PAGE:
The American Constitution Society and BYU Law School welcomed Melissa Dalton-Bradford and Sharlee Glenn, co-founders of Mormon Women for Ethical Government (MWEG), for a discussion regarding immigration and refugee policy. More than a policy discussion, the event served as a platform for sharing stories of the human lives affected by immigration policy and encouraging students to seek opportunities to aid immigrants and refugees.
Founded just last year, MWEG has grown into an organization of more than 6,000 women dedicated to a variety of political causes. When deciding the group’s position on issues, they ask themselves whether a policy, action, or proposal is both legal and ethical. If the answer is no, MWEG organizes in opposition through various forms of advocacy. For those stances they support, they organize to promote positive change. Their activities range from phone call and letter campaigns to legislators and government officials to organizing vigils. Because of its early efforts, the group is best known for its immigrant and refugee advocacy.
Dalton-Bradford has lived abroad for the last twenty-five years. About two years ago, she decided to use her writing background to capture the stories of refugees. Her project developed into the “Their Story is Our Story” campaign, the purpose of which is to spread awareness concerning the plight of refugees and ultimately shape national and international policy. Her involvement in the European refugee scene prompted Dalton-Bradford’s involvement with MWEG.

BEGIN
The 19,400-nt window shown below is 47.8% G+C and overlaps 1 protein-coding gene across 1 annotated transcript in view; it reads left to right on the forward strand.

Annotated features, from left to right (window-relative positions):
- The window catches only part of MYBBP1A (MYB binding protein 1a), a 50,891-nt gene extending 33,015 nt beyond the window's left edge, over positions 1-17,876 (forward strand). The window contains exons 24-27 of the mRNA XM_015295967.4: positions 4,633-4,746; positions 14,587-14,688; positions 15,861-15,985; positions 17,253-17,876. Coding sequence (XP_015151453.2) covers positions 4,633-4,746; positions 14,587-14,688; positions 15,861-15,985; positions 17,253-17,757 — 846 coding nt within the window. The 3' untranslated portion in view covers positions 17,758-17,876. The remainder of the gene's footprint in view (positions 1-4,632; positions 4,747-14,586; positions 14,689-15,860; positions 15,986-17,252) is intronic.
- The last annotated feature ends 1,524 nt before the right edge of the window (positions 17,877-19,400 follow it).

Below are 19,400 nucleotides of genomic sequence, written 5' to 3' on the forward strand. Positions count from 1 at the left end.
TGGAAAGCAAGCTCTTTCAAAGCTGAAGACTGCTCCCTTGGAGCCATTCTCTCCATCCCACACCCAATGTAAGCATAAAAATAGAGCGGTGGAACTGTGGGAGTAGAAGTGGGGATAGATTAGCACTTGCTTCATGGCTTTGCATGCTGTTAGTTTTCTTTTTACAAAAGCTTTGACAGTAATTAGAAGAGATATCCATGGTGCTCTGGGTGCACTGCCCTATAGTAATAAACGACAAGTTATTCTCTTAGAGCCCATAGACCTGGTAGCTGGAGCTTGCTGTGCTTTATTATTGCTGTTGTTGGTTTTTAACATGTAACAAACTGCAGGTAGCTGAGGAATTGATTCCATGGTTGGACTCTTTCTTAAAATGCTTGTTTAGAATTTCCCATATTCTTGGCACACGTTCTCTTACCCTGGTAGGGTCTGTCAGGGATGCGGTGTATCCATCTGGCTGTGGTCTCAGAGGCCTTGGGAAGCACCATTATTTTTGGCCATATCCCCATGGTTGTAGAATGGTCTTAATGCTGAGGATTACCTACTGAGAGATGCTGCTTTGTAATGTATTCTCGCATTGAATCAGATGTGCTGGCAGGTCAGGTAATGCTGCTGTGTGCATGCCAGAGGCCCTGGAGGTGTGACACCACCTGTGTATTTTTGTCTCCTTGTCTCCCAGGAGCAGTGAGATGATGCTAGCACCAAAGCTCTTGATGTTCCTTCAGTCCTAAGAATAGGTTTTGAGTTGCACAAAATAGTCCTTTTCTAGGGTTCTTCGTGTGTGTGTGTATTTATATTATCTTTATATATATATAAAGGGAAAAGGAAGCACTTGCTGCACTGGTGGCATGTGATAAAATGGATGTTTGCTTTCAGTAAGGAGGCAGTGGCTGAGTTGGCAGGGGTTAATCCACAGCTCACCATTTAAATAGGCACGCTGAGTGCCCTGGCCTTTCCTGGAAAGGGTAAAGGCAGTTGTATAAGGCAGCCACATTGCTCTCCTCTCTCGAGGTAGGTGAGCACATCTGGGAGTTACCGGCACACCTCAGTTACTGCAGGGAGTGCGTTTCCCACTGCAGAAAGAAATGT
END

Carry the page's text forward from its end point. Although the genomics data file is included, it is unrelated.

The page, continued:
Like Dalton-Bradford, Glenn is driven by a passion to help and to use whatever power she has or can generate for good. As she explained, “With our privilege comes a platform to speak on behalf of others.” Like Dalton-Bradford, Glenn’s efforts have largely been focused on working with individuals. For Glenn, “It’s the stories of individual people that have the capacity to change hearts and minds.” Indeed, “storytelling is the best tool [we] have for positive change.”
Glenn shared a few of the stories that have shaped her worldview and the development of MWEG. From organizing prayer vigils at airports to contacting lawyers across the country, each of her stories illustrated ways in which the U.S. immigration system is broken. Too often, those who are contributing to society are targeted for deportation. These deportations have catastrophic effects on families and individuals. “How can we not use our voices, our privilege, to speak for these people?” That rhetorical question served as a challenge for all the students in attendance. As the speakers explained, even if a career in immigration law is not one’s charted path, people have a responsibility to advocate for and comfort those who lack the basic rights and freedoms that many too often take for granted.